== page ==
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How Illinois Paternity Laws Protect Fathers’ and Children’s Rights

Posted on in Divorce

paternity, Illinois paternity laws, Wheaton parentage attorney, establish paternity, 
fathers' rightsWhether their parents are married or not, children deserve to have a relationship with both their mother and father and receive the support they need from them. Illinois law recognizes this by stating that every child has a right to the “physical, mental, emotional, and financial support of his or her parents.”

In order to ensure that children have a legal relationship with both their mother and their father, and that they receive support from both parents, Illinois law allows for the establishment of paternity. Whether they are married or unmarried, parents should be aware of how these laws apply to them.

Paternity Laws in Illinois

If a child’s mother was married at the time that her child was born, her spouse is legally presumed to be the child’s parent. This also applies if a child was born within 300 days after the parents divorced, were legally separated, or had their marriage declared invalid. Notably, this applies to a “marriage, civil union, or substantially similar legal relationship,” which means that partners in same-sex marriages are the legal parents of their spouse’s children.

If parents are unmarried, there are three ways to legally establish paternity:

  • Both parents sign a Voluntary Acknowledgement of Paternity (VAP) form in the presence of a witness.
  • The Illinois Department of Healthcare and Family Services (HFS) carries out the administrative process of establishing paternity by conducting interviews with the mother and alleged father and determining whether paternity will be acknowledged voluntarily or if genetic tests will be necessary.
  • A court hearing is held to establish paternity through the judicial process.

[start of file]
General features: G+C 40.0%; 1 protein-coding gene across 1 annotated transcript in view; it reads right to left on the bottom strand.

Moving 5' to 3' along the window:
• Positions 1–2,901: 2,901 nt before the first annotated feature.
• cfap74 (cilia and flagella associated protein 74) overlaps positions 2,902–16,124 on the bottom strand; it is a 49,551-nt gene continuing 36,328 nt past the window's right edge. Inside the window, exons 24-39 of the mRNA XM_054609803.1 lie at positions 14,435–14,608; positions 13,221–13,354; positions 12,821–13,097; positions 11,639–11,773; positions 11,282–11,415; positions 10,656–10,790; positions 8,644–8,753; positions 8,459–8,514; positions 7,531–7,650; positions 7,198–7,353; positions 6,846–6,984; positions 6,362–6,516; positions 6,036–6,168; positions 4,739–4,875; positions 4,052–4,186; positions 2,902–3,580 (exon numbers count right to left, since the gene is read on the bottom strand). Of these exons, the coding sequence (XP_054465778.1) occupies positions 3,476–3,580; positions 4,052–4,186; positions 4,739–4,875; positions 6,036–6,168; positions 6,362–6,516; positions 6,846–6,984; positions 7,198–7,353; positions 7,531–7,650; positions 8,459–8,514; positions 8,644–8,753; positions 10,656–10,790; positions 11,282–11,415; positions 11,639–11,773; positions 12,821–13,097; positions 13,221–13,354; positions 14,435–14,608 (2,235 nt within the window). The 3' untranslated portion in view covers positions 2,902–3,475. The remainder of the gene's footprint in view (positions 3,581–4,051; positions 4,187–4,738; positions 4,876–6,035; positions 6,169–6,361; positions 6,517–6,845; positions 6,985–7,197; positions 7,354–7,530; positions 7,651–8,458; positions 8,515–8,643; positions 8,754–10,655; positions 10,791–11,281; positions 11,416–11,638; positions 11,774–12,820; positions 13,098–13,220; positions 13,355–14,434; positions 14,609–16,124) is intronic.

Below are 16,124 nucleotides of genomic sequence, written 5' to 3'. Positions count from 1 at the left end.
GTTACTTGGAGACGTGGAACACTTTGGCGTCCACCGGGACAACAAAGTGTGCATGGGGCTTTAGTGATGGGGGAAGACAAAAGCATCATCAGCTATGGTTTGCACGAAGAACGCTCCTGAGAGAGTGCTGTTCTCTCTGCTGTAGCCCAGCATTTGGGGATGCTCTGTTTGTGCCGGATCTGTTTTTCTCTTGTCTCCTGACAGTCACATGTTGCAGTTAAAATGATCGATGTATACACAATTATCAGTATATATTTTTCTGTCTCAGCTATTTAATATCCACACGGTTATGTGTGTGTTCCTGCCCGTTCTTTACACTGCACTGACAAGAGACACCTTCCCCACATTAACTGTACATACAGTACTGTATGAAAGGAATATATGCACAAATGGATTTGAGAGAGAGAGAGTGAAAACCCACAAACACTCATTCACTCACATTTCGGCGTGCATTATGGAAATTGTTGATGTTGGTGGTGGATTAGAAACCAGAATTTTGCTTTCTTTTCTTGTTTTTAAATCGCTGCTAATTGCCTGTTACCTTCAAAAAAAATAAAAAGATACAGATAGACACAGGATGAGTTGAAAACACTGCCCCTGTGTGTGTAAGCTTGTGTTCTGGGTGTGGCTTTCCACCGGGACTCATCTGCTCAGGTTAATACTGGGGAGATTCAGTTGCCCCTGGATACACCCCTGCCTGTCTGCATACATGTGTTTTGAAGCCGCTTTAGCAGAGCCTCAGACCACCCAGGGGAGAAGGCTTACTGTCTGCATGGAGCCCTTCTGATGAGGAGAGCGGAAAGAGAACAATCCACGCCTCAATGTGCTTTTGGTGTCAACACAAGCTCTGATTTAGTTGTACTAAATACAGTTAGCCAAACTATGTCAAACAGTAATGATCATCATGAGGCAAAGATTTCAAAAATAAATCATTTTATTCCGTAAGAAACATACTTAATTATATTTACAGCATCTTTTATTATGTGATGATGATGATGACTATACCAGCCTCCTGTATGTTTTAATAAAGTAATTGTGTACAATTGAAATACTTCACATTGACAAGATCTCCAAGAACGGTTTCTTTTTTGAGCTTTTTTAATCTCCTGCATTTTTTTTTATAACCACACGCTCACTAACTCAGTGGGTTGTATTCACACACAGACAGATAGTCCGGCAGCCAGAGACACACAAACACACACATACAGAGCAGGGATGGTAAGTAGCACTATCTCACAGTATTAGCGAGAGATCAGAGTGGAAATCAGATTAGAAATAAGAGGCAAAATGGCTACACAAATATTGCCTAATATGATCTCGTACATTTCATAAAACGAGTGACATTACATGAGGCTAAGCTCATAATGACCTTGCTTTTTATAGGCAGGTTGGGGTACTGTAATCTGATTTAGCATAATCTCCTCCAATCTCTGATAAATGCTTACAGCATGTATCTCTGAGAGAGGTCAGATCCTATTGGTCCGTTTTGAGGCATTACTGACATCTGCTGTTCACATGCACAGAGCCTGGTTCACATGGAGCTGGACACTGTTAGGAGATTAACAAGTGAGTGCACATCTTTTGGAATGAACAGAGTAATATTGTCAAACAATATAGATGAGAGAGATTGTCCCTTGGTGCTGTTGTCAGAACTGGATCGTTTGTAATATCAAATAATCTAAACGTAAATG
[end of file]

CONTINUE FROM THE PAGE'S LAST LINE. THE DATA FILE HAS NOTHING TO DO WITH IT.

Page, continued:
During the administrative or judicial processes, DNA testing will typically be used to determine whether an alleged father is the actual biological father of the child. Once paternity is legally established, the court will enter a judgment similar to that of divorce, allocating parental responsibility and parenting time between the parents and determining whether one parent is obligated to pay child support to the other parent.

If a mother is married to someone other than her child’s biological father, she and her spouse can sign a Denial of Paternity form that acknowledges that her spouse is not the child’s parent. The mother and the biological father can then sign a VAP form, or paternity can be legally established through administrative or judicial processes.

Contact a DuPage County Paternity Lawyer

If you are a father who needs to establish paternity so you can have rights to parenting time with your child, or if you are a mother who needs to ensure that your child will receive financial support from their father, the skilled and experienced family law attorneys at Anderson & Associates, P.C. can help you navigate the legal process and protect your rights. Contact a Wheaton parentage attorney at 630-653-9400 to schedule a free consultation.

Sources:

https://www.illinois.gov/hfs/ChildSupport/FormsBrochures/Pages/hfs3282.aspx

http://www.ilga.gov/legislation/ilcs/ilcs5.asp?ActID=3638&ChapterID=59

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